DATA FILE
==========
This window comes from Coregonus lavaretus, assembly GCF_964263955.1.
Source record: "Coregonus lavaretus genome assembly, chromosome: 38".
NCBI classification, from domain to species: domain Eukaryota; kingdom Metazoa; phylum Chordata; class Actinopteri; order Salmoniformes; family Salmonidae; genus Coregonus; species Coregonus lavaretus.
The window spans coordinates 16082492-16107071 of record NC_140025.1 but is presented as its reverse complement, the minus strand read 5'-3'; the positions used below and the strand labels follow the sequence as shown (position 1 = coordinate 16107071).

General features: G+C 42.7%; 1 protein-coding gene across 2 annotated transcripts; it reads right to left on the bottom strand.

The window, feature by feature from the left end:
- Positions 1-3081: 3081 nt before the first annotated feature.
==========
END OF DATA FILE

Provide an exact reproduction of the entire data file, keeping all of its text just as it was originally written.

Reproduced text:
This window comes from Coregonus lavaretus, assembly GCF_964263955.1.
Source record: "Coregonus lavaretus genome assembly, chromosome: 38".
NCBI classification, from domain to species: domain Eukaryota; kingdom Metazoa; phylum Chordata; class Actinopteri; order Salmoniformes; family Salmonidae; genus Coregonus; species Coregonus lavaretus.
The window spans coordinates 16082492-16107071 of record NC_140025.1 but is presented as its reverse complement, the minus strand read 5'-3'; the positions used below and the strand labels follow the sequence as shown (position 1 = coordinate 16107071).

General features: G+C 42.7%; 1 protein-coding gene across 2 annotated transcripts; it reads right to left on the bottom strand.

The window, feature by feature from the left end:
- Positions 1-3081: 3081 nt before the first annotated feature.